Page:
Early Detection of Inpatient Deterioration Using Wearable Monitors

Student thesis: Doctoral ThesisDoctor of Philosophy


In spite of numerous quality improvement interventions, delayed recognition of inpatient deterioration is a significant cause of morbidity and mortality. Expert consensus suggests that continuous patient monitoring may have an important role in addressing the problem. The use of conventional bedside monitors for monitoring patients on general (Level 0 and Level 1) wards is poorly tolerated by patients and staff alike. Recent advances in technology have led to the development of a wide range of wearable monitors. This thesis examines the feasibility and efficacy of using wearable monitors to monitor the vital signs of patients in a general ward setting. The feasibility of monitoring was evaluated in two studies. The first was a comparative evaluation of five monitors used to monitor patients for 24 hours. The second study evaluated the feasibility of recording the electrocardiogram (ECG) and photoplethysmogram (PPG) of patients following cardiac surgery for their entire stay on the cardiac surgery ward. Data capture rates in both studies were low overall. ECG was more reliably recorded than PPG. System maturity, patient acceptance and intervention design were identified as key determinant of monitoring success. Based on our experiences we identified a need for better evaluation and implementation tools to assist future studies. We developed and validated an acceptance questionnaire. We also proposed a framework which provides a systematic approach to the implementation and evaluation of wearable monitoring systems. In selecting which vital signs to monitor, there is a trade-off between what is desirable and what is comfortable for the wearer. Respiratory rate, although a sensitive marker of deterioration, was difficult to measure comfortably. Therefore, we undertook an systematic evaluation of algorithms to estimate respiratory rate from the ECG and PPG in order to identify algorithms which might be clinically useful. We identified 4 algorithms which were more accurate than electrical impedance pneumography when operating in ideal circumstances. Further work is required to determine whether performance will be maintained in a real-world context. Finally, we examined whether continuous monitoring offered any advantage over intermittent observations according standard ward practice. We concluded that although individual patients might have benefitted from continuous monitoring, at the population level the benefit was minimal and outweighed the cost of the false alerts. The principle reason for lack of benefit was the low prevalence of abnormal vital signs. Future work should continue to address the technical and practical issues surrounding the design and implementation of wearable monitoring systems. In parallel research needs to be undertaken to gain a better understanding of which care processes are failing, what should be monitored and how the data can be used to improve the reliability of existing care.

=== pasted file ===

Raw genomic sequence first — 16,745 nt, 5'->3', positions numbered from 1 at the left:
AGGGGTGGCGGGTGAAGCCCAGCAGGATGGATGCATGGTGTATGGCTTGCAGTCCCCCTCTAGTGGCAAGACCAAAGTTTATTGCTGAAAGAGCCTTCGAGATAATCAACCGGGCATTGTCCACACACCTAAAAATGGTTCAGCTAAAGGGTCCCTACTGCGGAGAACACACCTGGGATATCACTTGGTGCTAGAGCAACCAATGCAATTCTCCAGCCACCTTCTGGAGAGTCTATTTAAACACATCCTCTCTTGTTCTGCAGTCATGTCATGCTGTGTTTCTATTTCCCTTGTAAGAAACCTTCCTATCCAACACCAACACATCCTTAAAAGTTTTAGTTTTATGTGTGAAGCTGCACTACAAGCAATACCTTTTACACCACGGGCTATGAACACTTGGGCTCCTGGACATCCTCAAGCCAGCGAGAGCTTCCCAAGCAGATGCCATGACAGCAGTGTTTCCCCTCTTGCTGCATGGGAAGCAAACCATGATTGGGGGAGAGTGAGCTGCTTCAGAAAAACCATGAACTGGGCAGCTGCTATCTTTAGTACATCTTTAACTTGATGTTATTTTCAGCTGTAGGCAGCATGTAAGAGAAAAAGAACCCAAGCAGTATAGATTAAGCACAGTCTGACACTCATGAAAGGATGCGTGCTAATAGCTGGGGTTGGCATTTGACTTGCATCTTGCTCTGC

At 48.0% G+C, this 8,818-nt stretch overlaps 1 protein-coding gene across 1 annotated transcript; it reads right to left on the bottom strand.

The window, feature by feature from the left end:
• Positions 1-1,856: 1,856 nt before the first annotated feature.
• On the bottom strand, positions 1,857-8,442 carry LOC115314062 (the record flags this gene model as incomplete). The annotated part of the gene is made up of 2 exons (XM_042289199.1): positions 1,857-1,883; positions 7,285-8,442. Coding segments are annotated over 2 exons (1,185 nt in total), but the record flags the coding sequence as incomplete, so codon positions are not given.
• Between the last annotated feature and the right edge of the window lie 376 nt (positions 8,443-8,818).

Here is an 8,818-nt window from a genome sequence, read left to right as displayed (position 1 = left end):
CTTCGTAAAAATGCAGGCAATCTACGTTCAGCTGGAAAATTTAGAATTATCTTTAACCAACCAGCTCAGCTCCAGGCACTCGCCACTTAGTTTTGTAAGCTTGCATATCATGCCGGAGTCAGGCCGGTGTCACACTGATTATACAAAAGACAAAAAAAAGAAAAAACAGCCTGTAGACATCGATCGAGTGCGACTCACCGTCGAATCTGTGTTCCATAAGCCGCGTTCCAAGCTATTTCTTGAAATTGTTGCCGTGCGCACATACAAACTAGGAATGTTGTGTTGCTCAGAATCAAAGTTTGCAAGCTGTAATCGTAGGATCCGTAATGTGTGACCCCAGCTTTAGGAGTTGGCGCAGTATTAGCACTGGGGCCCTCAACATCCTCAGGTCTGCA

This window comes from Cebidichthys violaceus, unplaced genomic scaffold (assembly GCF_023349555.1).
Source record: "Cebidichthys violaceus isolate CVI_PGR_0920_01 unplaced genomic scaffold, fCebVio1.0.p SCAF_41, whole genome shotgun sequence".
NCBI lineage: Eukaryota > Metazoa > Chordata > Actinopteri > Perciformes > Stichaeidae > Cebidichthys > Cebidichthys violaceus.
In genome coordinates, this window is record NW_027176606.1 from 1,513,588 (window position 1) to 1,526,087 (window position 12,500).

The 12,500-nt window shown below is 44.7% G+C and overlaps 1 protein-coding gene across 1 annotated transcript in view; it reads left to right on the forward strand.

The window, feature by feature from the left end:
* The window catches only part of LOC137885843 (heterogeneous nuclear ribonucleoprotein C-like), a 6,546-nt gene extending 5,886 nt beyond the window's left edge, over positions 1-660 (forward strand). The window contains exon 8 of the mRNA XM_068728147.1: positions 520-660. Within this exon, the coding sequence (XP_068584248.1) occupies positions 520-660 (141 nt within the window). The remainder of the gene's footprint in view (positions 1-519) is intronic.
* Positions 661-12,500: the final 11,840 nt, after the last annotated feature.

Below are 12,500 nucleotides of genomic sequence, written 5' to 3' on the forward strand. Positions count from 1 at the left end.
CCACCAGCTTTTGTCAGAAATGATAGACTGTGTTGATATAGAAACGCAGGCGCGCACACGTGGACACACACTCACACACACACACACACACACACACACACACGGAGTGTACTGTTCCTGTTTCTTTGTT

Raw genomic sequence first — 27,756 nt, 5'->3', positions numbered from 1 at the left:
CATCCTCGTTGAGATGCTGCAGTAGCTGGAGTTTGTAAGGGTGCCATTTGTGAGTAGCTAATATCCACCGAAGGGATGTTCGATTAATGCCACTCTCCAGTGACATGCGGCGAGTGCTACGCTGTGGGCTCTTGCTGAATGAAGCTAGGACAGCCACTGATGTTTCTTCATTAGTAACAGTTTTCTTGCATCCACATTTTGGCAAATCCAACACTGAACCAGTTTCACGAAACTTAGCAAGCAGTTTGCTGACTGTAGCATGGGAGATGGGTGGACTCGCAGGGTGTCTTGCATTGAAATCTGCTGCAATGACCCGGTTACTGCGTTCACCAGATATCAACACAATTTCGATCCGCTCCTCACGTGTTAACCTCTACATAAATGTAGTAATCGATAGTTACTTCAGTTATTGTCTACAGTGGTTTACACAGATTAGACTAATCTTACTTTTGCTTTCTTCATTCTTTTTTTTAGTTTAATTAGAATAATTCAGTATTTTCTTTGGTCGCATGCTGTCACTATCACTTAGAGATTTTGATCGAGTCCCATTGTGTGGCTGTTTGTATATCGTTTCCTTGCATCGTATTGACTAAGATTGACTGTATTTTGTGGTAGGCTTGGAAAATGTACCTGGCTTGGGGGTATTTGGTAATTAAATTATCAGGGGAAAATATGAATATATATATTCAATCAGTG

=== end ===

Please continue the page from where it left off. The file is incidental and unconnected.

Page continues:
Date of Award1 Apr 2019
Original languageEnglish
Awarding Institution
  • King's College London
SupervisorJohn Moxham (Supervisor) & Richard Beale (Supervisor)

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